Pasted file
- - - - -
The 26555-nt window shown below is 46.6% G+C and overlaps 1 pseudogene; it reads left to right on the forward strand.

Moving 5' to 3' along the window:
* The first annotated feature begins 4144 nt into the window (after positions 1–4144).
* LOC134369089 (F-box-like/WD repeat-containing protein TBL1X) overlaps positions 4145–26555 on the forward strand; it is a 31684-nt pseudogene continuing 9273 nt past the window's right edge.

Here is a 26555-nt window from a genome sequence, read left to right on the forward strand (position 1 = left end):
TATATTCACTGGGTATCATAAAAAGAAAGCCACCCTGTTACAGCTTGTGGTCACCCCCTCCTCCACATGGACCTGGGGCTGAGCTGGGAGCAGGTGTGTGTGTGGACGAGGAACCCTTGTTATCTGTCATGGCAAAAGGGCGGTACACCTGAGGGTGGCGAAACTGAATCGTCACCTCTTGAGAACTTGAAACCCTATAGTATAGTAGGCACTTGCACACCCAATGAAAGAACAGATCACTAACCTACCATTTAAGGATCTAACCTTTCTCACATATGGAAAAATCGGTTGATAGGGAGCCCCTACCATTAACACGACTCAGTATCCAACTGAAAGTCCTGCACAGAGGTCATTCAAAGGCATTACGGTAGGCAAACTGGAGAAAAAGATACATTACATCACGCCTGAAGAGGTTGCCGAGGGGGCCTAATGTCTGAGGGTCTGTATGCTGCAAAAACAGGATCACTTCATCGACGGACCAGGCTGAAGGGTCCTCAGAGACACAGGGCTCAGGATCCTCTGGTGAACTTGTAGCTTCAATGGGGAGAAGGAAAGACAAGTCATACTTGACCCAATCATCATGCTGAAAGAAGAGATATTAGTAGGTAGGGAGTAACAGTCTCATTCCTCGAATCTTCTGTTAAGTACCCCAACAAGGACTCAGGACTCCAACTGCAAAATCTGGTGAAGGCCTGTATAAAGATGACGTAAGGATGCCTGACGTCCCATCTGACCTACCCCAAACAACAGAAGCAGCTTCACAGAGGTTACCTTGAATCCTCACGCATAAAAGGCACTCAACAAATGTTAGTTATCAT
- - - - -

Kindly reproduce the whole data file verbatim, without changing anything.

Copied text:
The 26555-nt window shown below is 46.6% G+C and overlaps 1 pseudogene; it reads left to right on the forward strand.

Moving 5' to 3' along the window:
* The first annotated feature begins 4144 nt into the window (after positions 1–4144).
* LOC134369089 (F-box-like/WD repeat-containing protein TBL1X) overlaps positions 4145–26555 on the forward strand; it is a 31684-nt pseudogene continuing 9273 nt past the window's right edge.

Here is a 26555-nt window from a genome sequence, read left to right on the forward strand (position 1 = left end):
TATATTCACTGGGTATCATAAAAAGAAAGCCACCCTGTTACAGCTTGTGGTCACCCCCTCCTCCACATGGACCTGGGGCTGAGCTGGGAGCAGGTGTGTGTGTGGACGAGGAACCCTTGTTATCTGTCATGGCAAAAGGGCGGTACACCTGAGGGTGGCGAAACTGAATCGTCACCTCTTGAGAACTTGAAACCCTATAGTATAGTAGGCACTTGCACACCCAATGAAAGAACAGATCACTAACCTACCATTTAAGGATCTAACCTTTCTCACATATGGAAAAATCGGTTGATAGGGAGCCCCTACCATTAACACGACTCAGTATCCAACTGAAAGTCCTGCACAGAGGTCATTCAAAGGCATTACGGTAGGCAAACTGGAGAAAAAGATACATTACATCACGCCTGAAGAGGTTGCCGAGGGGGCCTAATGTCTGAGGGTCTGTATGCTGCAAAAACAGGATCACTTCATCGACGGACCAGGCTGAAGGGTCCTCAGAGACACAGGGCTCAGGATCCTCTGGTGAACTTGTAGCTTCAATGGGGAGAAGGAAAGACAAGTCATACTTGACCCAATCATCATGCTGAAAGAAGAGATATTAGTAGGTAGGGAGTAACAGTCTCATTCCTCGAATCTTCTGTTAAGTACCCCAACAAGGACTCAGGACTCCAACTGCAAAATCTGGTGAAGGCCTGTATAAAGATGACGTAAGGATGCCTGACGTCCCATCTGACCTACCCCAAACAACAGAAGCAGCTTCACAGAGGTTACCTTGAATCCTCACGCATAAAAGGCACTCAACAAATGTTAGTTATCAT